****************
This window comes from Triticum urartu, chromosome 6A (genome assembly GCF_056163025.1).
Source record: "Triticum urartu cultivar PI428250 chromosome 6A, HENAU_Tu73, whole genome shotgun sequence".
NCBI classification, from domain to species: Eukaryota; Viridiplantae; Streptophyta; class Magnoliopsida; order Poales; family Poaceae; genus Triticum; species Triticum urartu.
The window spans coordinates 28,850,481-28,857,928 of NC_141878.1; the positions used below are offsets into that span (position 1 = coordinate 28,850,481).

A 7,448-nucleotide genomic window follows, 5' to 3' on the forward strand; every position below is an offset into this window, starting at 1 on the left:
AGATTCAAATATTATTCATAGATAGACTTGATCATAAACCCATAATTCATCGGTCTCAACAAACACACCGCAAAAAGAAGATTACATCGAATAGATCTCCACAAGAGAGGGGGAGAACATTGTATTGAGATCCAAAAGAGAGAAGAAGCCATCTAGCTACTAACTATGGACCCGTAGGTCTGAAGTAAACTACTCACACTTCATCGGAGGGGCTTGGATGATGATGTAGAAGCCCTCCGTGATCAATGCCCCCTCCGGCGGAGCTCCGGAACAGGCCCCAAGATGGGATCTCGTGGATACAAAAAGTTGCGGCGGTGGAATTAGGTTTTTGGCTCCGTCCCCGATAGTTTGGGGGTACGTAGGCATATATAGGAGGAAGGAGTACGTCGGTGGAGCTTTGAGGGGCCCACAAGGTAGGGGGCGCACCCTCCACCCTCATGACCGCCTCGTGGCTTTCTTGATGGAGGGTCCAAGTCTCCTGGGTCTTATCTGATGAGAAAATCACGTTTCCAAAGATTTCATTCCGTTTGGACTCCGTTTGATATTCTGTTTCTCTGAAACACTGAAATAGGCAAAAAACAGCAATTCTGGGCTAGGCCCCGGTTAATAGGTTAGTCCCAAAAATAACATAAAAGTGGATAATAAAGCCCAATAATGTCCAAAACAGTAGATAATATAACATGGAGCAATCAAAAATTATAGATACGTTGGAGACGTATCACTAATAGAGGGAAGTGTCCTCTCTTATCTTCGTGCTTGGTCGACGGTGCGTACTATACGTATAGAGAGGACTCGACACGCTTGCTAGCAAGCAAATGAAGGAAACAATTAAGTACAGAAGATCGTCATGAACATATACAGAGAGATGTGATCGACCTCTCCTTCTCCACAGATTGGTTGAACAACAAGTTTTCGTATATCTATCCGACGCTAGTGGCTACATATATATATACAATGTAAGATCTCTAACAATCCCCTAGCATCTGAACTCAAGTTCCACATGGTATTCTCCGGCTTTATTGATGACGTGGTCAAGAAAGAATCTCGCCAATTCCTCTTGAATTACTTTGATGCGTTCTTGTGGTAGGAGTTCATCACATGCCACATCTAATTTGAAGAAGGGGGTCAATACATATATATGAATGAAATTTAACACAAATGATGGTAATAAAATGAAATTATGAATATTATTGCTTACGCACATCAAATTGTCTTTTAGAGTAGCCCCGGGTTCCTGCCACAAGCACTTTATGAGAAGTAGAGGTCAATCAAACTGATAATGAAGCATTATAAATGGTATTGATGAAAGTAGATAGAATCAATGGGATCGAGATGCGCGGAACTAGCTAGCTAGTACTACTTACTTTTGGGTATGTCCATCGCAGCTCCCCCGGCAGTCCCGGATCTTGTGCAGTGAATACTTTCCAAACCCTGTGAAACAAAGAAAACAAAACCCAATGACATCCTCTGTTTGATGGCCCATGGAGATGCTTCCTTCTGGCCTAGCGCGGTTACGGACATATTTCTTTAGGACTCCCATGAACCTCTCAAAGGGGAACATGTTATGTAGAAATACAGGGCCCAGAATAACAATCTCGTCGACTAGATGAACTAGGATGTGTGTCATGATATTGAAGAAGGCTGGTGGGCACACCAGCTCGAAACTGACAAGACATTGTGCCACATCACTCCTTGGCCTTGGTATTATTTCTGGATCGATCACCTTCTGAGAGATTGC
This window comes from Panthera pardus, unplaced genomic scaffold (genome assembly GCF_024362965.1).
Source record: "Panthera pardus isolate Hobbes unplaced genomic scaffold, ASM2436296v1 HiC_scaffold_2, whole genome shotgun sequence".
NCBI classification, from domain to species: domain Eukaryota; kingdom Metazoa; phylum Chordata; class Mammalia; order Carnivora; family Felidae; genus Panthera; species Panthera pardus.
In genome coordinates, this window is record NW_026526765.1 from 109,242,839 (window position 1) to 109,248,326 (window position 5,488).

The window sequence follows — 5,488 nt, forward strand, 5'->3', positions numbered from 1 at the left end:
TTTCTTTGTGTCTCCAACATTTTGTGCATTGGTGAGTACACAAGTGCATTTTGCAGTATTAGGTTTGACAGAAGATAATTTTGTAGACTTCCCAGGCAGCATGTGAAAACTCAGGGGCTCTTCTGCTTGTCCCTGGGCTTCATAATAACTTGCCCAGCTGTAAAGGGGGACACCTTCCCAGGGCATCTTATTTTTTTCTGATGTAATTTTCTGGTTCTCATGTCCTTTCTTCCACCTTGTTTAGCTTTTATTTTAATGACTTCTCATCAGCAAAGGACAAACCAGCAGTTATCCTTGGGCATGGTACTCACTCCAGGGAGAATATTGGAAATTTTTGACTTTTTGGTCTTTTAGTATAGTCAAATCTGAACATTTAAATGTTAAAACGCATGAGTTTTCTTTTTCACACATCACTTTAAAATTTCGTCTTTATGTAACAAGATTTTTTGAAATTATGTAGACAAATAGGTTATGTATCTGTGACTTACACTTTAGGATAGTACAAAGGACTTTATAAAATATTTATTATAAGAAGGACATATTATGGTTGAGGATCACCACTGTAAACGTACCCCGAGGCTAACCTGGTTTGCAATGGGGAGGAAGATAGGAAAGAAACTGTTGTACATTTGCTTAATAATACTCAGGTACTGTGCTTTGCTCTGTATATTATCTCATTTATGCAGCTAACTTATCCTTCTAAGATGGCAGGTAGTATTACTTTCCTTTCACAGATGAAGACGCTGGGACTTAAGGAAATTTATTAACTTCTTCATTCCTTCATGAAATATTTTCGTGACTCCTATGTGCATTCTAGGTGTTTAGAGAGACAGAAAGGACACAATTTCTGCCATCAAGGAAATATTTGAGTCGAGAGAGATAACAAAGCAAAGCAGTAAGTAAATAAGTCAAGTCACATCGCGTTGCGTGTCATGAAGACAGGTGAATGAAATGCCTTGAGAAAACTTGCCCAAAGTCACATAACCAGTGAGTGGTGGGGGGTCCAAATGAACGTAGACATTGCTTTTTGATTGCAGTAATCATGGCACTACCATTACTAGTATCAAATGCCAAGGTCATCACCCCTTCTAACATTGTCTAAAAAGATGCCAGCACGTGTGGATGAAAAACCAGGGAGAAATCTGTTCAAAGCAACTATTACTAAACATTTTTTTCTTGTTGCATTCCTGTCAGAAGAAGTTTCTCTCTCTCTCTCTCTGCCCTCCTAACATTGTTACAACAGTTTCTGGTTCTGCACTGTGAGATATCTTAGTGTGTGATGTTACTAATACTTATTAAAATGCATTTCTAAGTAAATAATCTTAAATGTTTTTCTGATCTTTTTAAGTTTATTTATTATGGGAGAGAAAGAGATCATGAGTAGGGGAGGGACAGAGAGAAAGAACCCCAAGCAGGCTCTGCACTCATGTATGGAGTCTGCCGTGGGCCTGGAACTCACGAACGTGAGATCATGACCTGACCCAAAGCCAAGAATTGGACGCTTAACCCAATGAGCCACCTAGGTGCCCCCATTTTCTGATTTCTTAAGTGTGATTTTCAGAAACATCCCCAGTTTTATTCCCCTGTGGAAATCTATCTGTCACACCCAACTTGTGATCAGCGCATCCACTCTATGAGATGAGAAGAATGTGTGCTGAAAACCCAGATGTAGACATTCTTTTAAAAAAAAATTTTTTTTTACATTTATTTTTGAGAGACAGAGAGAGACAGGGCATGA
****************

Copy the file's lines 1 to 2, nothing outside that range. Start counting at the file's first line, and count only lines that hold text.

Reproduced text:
This window comes from Triticum urartu, chromosome 6A (genome assembly GCF_056163025.1).
Source record: "Triticum urartu cultivar PI428250 chromosome 6A, HENAU_Tu73, whole genome shotgun sequence".